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BECOME A MEMBER TODAY! JULY'S VERSE: "As far as the east is from the west, so far has he removed our transgressions from us.” — Psalm 103:12

Why Is Sin So Bad?

Sin Is Our Biggest Problem

by Glenna Marshall

“As far as the east is from the west, so far has he removed our transgressions from us. — Psalm 103:12

“I’ve never murdered anyone!”  

I don’t know about you, but this is the rebuttal I usually get when I talk to an unbeliever about sin. While Christians love the good news from our verse this month, “as far as the east is from the west, so far has he removed our transgressions from us,” it’s because we have come face to face with the weightiness of our sin. Those who have little knowledge of the Bible or Christian teaching, however, might struggle to grasp why Jesus had to die for their sins.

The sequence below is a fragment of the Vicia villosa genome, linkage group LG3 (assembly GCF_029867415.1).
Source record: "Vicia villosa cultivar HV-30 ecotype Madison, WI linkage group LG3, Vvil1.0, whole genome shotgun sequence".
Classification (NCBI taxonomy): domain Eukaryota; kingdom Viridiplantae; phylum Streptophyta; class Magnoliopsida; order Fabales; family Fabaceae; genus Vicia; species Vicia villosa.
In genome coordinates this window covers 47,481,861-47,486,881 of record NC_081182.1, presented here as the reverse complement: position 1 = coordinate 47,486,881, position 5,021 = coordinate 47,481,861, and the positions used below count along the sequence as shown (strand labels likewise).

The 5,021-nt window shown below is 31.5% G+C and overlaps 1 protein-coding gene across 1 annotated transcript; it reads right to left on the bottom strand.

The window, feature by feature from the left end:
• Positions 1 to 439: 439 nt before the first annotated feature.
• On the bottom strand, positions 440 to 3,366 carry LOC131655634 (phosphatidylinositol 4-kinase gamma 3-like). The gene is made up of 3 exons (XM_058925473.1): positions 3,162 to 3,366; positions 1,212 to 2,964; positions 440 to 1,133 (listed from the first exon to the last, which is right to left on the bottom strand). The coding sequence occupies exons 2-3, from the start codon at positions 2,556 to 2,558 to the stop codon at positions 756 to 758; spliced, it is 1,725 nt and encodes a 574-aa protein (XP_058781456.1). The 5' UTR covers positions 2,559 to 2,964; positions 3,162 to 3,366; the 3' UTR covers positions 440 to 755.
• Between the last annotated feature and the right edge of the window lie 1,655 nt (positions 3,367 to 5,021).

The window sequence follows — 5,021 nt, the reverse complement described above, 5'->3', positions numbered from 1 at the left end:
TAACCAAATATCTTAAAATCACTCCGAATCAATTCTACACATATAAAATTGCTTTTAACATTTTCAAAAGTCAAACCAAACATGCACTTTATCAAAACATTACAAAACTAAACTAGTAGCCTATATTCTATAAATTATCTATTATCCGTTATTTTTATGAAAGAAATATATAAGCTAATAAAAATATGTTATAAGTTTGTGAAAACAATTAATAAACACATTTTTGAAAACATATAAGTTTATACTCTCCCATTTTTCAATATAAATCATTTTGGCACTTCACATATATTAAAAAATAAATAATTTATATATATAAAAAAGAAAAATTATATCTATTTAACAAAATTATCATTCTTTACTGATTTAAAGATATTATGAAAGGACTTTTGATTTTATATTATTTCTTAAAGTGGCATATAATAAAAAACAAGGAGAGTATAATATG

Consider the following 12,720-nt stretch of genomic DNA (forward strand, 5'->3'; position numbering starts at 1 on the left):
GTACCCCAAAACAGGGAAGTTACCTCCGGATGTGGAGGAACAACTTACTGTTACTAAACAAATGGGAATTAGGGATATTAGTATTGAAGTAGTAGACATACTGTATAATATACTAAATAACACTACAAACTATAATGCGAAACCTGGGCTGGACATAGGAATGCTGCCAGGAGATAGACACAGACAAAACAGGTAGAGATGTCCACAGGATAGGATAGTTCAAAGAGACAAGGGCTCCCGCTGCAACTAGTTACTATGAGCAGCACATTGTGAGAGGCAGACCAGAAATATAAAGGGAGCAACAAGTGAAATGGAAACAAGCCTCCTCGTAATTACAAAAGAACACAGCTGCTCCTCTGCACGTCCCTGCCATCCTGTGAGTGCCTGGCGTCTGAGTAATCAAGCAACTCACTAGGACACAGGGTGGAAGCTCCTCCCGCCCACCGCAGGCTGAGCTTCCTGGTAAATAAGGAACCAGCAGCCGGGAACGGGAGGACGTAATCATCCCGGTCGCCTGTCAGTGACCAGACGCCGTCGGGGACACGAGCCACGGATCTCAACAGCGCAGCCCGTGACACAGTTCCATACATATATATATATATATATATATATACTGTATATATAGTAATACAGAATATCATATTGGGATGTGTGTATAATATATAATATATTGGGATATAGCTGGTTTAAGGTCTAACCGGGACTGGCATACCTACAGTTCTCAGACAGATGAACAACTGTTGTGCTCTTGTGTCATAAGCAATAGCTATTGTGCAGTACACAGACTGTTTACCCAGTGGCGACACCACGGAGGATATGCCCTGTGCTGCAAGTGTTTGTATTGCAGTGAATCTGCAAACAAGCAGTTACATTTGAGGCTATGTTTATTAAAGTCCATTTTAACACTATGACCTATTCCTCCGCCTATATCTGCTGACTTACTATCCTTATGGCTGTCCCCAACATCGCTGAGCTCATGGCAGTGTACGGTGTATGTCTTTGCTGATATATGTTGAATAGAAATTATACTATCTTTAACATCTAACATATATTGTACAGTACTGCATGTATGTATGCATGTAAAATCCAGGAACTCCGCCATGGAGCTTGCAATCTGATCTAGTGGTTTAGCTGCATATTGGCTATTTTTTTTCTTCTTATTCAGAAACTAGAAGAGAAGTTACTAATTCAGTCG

No matter our background, though, we all live by some kind of moral code, and there are certain actions that are distinctly wrong to most people. It’s not lying or envy that separates the sheep from the goats in our minds. It’s the “big” sins like murder. But speeding in traffic? Cheating on your taxes? Snapping at your co-worker in anger? These aren’t such a big deal. We justify speeding, lying, or being short-tempered because we were tired, stressed, in a hurry. Surely these things aren’t on the same level as murder!